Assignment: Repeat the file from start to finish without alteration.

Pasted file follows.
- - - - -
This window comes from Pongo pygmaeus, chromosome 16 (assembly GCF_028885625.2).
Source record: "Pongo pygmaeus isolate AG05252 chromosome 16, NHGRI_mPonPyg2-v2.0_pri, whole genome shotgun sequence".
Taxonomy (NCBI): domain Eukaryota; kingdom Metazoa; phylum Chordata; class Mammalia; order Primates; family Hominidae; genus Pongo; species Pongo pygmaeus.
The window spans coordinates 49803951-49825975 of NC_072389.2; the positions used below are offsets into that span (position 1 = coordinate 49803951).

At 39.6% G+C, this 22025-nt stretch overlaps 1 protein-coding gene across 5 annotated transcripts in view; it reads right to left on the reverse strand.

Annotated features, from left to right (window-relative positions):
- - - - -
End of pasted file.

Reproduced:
This window comes from Pongo pygmaeus, chromosome 16 (assembly GCF_028885625.2).
Source record: "Pongo pygmaeus isolate AG05252 chromosome 16, NHGRI_mPonPyg2-v2.0_pri, whole genome shotgun sequence".
Taxonomy (NCBI): domain Eukaryota; kingdom Metazoa; phylum Chordata; class Mammalia; order Primates; family Hominidae; genus Pongo; species Pongo pygmaeus.
The window spans coordinates 49803951-49825975 of NC_072389.2; the positions used below are offsets into that span (position 1 = coordinate 49803951).

At 39.6% G+C, this 22025-nt stretch overlaps 1 protein-coding gene across 5 annotated transcripts in view; it reads right to left on the reverse strand.

Annotated features, from left to right (window-relative positions):